ANN ARBOR, Mich. — The Michigan football team is coming off a season in which it notched its second consecutive 10-win campaign, earned a berth in a New Year’s Six bowl game and finished in the Associated Press top 10.
Sounds like a season that should bode well for Michigan’s future, right?
Not so fast. Jim Harbaugh and his Wolverines have to prepare for a new season without the heart of their starting lineup from 2016, players who have either graduated or left school early and are preparing to play in the NFL, including consensus All-American Jabrill Peppers. Michigan loses 18 starters: seven on offense, 10 on defense and one on special teams.
Michigan got a jump on its future with the signing of an incoming freshman class that is ranked No. 5 in the nation by 247Sports, and it will begin preparing for the fall on Friday, when the Wolverines open spring football less than three months removed from their 33-32 loss to Florida State in the Orange Bowl.
— Sean Magee (@UMichMagee) March 7, 2017
Here’s what to keep an eye on as Michigan prepares to start spring practices. Land of 10 will look further in-depth at these questions (and a few more) this coming week:
How will Michigan replace pivotal players — beyond just Peppers?
Peppers, Michigan’s most versatile player in 2016, is projected to be a first-round draft pick. His departure alone leaves voids on defense (at linebacker), offense (in the Wildcat formation) and on special teams (as a returner). Of Michigan’s 14 invitees to the NFL combine, all had some sort of strength, including CBs Jourdan Lewis and Channing Stribling, who last season combined for 6 interceptions and 24 pass breakups; WRs Jehu Chesson and Amara Darboh, who combined for 1,362 yards and 9 touchdown catches; and DLs Chris Wormley and Ryan Glasgow (82 combined tackles, 10 combined sacks).
It might be easy to pencil in up-and-coming players, but more definition at each position will come out of development, and spring drills can only simulate so much as far as in-game experience goes.
How will Michigan’s coaching changes impact the program?
Assistant head coach/passing game coordinator Pep Hamilton is one of three new or reshuffled assistant coaches on Harbaugh’s staff, joining Greg Frey, Michigan’s first-year tackles and tight ends coach/run game coordinator, and Jay Harbaugh, who moves from tight ends coach to running backs coach — his first time coaching the position.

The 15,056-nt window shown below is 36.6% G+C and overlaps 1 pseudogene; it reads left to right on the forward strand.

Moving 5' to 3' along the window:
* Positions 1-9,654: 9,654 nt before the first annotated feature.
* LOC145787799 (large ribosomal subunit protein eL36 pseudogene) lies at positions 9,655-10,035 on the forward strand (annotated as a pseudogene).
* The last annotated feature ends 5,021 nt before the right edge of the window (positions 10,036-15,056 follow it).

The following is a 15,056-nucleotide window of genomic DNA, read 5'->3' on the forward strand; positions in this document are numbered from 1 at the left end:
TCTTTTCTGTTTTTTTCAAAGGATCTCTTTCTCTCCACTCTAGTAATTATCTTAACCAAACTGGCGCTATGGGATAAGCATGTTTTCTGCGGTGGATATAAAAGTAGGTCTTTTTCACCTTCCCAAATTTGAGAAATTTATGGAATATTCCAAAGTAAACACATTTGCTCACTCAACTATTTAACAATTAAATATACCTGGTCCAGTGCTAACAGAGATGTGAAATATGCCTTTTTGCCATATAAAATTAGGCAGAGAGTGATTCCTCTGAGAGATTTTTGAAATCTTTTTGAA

Hamilton has worked with NFL quarterbacks such as Andrew Luck, Chad Pennington and Jay Cutler, and at Michigan will also have the task of grooming a young receiving corps. Frey will inherit Michigan’s tight ends, who lost Jake Butt to the NFL, and will help with the development of Michigan’s offensive line, which loses three starters.
How will Michigan’s early enrollees play into its 2017 roster?
Of its 11 early enrollees, Michigan has a 5-star recruit in WR Donovan Peoples-Jones, and eight 4-star recruits who enrolled in January and who have been training with the program. That type of head start could give each of those players a certain edge in the program as they compete for spots.
The speed of the college game is much faster, and freshmen will go against older, stronger and more mature players. With holes to fill at wide receiver and in the secondary, freshmen such as Peoples-Jones and safety Jaylen Kelly-Powell could get looks with strong spring practices.
What can QB Wilton Speight do to further develop consistency?
Speight had a solid year, completing 61.6 percent of his passes for 2,538 yards, 18 touchdowns and 7 interceptions in 12 games. He’s the incumbent starter at the position, leaving the spring intrigue at the No. 2 spot, where John O’Korn, Brandon Peters and Alex Malzone could compete for the backup job.
Speight is expected to further come into his own this fall under the tutelage of Hamilton, who replaces passing game coordinator Jedd Fisch, who joined UCLA’s staff in January as its offensive coordinator.
What will be the best strategy for the running game?
This will become Jay Harbaugh’s area of expertise, and it could involve both learning on the fly and a philosophical change. Michigan rotated four running backs in 2016 under position coach Tyrone Wheatley (who joined the NFL’s Jacksonville Jaguars in the same position in January), and that quartet amassed 2,302 yards and 25 touchdowns — leading the most productive Michigan ground in the last four seasons.
Leading rusher De’Veon Smith (846 yards and 10 touchdowns) has graduated, which could open the door for someone to become Michigan’s bona fide No. 1 running back. Right now, on paper, that appears to be Chris Evans (614 yards, 4 touchdowns in 2016).